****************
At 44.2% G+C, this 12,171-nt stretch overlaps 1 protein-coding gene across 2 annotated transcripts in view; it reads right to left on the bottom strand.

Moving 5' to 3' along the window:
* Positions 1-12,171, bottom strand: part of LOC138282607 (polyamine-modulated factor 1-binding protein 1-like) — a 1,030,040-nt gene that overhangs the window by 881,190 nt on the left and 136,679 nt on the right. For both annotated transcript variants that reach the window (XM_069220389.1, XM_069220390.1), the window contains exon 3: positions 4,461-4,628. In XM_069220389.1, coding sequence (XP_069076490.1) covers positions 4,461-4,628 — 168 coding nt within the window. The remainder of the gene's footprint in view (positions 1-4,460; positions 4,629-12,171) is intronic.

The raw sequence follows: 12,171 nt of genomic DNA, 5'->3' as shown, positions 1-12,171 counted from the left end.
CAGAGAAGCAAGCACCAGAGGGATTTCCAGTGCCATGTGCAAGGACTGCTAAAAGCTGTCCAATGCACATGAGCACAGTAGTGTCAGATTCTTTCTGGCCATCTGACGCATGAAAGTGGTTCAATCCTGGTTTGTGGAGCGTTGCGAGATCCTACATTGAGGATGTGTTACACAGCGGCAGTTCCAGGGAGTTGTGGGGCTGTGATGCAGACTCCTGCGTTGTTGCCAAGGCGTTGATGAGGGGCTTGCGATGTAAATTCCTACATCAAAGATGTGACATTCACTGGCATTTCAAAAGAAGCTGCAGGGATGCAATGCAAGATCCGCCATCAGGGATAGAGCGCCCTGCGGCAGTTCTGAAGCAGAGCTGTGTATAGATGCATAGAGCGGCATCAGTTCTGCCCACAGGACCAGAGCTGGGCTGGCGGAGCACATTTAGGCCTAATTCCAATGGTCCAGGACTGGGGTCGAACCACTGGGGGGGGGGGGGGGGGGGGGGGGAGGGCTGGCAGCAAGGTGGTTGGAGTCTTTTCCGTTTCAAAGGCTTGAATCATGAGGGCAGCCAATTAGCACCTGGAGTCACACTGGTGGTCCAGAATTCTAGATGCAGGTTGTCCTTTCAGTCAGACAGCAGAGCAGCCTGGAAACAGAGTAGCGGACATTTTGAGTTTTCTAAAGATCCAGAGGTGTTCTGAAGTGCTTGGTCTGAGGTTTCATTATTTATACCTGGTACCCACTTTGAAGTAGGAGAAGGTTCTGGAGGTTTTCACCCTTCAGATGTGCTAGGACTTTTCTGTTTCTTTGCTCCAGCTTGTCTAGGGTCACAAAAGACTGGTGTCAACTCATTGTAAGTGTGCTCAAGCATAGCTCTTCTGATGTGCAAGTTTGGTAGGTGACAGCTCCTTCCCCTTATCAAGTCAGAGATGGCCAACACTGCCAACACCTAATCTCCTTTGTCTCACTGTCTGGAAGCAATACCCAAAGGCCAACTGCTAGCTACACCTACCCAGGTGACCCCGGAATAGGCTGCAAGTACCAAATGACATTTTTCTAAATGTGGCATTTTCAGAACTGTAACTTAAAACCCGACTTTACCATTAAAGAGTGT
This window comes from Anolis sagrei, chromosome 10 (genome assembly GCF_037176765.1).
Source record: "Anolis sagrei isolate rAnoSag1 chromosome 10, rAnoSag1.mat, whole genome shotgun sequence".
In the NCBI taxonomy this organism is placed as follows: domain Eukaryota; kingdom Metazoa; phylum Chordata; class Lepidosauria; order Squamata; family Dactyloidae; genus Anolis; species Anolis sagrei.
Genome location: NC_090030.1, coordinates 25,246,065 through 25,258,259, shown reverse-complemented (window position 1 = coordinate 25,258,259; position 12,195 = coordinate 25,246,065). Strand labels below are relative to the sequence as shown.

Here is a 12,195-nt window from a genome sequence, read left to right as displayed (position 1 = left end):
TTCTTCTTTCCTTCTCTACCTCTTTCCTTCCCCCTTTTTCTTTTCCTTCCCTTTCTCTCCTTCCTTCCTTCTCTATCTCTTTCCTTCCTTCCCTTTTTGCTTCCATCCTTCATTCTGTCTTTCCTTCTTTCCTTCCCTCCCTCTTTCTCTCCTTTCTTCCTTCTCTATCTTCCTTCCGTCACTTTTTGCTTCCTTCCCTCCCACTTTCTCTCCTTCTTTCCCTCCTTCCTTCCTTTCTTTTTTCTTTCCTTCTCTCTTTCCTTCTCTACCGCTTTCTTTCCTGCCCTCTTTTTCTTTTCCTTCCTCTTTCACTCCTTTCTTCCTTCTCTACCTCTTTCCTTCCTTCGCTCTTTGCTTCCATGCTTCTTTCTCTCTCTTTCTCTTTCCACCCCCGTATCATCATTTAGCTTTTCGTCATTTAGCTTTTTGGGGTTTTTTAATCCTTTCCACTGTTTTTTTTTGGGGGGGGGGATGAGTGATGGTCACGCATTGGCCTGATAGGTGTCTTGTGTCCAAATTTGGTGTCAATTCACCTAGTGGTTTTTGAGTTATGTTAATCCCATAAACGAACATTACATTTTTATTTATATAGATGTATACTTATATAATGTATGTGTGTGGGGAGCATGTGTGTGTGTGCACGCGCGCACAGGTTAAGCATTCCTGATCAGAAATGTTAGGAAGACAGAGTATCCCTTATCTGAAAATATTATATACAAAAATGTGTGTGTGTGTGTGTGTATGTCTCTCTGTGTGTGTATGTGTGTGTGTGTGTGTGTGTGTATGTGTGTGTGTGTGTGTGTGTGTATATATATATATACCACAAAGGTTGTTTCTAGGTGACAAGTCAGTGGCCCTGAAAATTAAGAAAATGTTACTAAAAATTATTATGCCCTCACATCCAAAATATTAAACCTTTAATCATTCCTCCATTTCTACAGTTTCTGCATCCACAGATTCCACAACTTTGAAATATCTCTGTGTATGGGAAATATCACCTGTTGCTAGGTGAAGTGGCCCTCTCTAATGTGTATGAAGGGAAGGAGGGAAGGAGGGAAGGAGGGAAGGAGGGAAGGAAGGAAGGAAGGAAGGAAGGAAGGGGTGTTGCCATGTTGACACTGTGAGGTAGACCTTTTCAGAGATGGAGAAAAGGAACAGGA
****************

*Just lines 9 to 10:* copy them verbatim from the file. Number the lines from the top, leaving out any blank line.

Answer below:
Genome location: NC_090030.1, coordinates 25,246,065 through 25,258,259, shown reverse-complemented (window position 1 = coordinate 25,258,259; position 12,195 = coordinate 25,246,065). Strand labels below are relative to the sequence as shown.

Here is a 12,195-nt window from a genome sequence, read left to right as displayed (position 1 = left end):